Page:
Reducing pod shatter an insurance matter

24 Sep, 2015 02:00 AM
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A ROUNDUP Ready canola variety with its own insurance trait sparked grower interest at the recent WA No-Tillage Farmers Association (WANTFA) Spring Field Day held at Cunderdin.

The Bayer-developed IH51 is new to the market this year and its PodGuard trait has been 10 years in the making.

Bayer market development agronomist David Peake said the trait had the potential to retain up to 600 kilograms a hectare more yield following a storm than other comparable varieties.

"It's a trait that is a reduced shatter trait," he said.

"Shattering for canola is one of the major constraints to increasing the yield for a variety."

IH51 is among the Canola National Variety Trials (NVT) at Cunderdin and Mr Peake said he expected the promising results seen during testing to continue.

The variety was released early this year and is being used by a number of growers across the State, but Mr Peake said word was spreading about the qualities, and interest for next year was set to surpass this year's sales.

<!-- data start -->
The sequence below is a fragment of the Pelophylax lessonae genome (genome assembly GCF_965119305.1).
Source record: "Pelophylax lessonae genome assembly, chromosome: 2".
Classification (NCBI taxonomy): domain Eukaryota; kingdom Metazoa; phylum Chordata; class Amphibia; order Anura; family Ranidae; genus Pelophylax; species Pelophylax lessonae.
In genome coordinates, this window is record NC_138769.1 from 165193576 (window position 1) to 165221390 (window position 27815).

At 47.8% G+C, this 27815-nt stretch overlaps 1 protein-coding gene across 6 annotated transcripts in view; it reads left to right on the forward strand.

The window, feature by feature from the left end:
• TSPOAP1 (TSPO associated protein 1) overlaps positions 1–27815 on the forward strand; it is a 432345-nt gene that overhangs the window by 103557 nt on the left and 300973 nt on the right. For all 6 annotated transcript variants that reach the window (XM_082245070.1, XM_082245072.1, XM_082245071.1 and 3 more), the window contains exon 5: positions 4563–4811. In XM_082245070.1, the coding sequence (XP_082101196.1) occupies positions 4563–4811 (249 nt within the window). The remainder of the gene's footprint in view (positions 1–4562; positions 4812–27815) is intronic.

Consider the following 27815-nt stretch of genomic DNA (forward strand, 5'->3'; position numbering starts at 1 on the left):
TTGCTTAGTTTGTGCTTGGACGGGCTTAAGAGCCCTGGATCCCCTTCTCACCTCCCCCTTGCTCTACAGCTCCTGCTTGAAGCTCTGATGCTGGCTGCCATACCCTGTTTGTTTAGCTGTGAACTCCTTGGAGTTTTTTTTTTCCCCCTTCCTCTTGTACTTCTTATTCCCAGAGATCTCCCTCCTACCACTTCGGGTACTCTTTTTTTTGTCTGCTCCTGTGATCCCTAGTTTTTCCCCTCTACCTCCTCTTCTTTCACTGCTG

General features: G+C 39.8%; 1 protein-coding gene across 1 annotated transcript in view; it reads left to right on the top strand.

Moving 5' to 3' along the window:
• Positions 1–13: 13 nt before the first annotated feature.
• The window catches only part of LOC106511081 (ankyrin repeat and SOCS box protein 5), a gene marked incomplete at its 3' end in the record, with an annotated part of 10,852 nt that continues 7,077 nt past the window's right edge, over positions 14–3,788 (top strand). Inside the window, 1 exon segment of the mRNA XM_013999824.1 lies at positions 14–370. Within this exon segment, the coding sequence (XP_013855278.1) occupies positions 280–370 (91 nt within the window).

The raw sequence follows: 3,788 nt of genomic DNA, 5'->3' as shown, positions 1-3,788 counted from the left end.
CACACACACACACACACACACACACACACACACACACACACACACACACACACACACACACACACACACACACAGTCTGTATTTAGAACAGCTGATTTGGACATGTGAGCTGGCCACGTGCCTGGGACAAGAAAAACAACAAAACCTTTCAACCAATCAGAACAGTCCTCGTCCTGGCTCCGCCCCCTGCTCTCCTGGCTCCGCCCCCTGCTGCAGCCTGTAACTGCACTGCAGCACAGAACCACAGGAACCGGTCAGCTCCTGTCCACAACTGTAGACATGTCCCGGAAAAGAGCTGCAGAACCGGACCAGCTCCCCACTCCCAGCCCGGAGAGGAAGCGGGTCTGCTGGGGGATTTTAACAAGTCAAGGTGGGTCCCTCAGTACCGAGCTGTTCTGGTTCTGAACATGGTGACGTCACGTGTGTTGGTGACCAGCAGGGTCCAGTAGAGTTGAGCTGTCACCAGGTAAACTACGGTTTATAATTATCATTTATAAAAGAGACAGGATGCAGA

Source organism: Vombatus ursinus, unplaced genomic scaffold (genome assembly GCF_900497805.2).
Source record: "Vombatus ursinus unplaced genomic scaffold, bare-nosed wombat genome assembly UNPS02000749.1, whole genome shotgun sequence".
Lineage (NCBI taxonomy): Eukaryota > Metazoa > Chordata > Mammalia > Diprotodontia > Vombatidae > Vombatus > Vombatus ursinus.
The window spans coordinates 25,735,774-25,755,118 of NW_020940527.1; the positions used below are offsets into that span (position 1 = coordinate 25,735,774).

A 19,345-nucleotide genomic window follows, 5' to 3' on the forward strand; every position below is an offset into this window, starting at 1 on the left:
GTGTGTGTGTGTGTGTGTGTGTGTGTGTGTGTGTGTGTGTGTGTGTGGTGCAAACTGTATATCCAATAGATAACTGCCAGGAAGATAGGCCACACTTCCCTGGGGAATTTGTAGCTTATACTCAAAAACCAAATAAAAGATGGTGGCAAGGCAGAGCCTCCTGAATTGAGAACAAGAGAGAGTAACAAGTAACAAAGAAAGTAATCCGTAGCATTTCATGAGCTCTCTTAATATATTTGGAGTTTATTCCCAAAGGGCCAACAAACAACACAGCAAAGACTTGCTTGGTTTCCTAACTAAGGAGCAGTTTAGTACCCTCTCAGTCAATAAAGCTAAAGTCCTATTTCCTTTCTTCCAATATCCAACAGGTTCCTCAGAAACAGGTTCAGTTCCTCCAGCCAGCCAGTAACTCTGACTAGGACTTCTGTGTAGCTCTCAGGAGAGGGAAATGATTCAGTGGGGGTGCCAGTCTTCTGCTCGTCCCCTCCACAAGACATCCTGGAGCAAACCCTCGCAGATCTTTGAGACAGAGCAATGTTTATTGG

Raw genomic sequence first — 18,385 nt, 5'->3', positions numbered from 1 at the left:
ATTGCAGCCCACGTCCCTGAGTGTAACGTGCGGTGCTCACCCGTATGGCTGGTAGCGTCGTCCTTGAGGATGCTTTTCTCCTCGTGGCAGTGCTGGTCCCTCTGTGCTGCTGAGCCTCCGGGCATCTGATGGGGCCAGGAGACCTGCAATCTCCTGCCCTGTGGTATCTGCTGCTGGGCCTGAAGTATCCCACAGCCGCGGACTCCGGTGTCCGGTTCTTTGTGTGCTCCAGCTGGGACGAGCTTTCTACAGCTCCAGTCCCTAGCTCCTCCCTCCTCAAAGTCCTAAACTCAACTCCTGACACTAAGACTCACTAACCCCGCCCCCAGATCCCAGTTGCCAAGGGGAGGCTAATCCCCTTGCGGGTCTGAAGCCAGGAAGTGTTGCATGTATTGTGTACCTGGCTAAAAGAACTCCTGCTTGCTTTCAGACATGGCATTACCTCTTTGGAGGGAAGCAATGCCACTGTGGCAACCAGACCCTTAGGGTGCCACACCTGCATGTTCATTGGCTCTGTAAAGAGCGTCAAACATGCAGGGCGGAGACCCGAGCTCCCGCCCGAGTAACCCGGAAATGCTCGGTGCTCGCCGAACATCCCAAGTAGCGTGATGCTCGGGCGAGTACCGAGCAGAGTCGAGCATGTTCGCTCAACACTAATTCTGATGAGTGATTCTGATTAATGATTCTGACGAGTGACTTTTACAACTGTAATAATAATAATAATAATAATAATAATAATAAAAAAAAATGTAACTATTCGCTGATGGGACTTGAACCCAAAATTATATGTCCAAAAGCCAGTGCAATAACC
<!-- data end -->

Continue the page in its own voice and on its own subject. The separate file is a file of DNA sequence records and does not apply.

"A lot of guys swathe their crops purely on the basis of reducing shattering," he said.

"So if they don't necessarily have to swathe it early they can increase the yield and oil.

"Some of the data we got last year for this variety, particularly where there's been light hail, is it's competitive with all the major varieties prior to the storm and after that it was anywhere between 400kg and 600kg better off."

The canola planting is placed among a range of current and soon to be released canola varieties all planted at a single sowing time to allow comparison.

Growers will be able to use the data to select varieties with new and improved quality, maturity and disease traits, giving breeders feedback for future projects.

Mr Peake said IH51 sown in early April to early May by growers this year in the northern part of WA were seeing the canola almost ready for harvest.

But he said, growers across the State will benefit from the pod guard technology, particularly if they're in an area prone to hail damage.

"Growers on the South Coast will see advantages with this variety so Esperance, Albany and the west coast is where it suits most," he said.

"But I've just had an order from Dalwallinu and there's growers that have it out near Kellerberrin this year.

"Pod guard protection, it's almost an insurance type of trait in the canola."

p Results from the NVT are made available via www.nvtonline.com.au.

FarmWeekly

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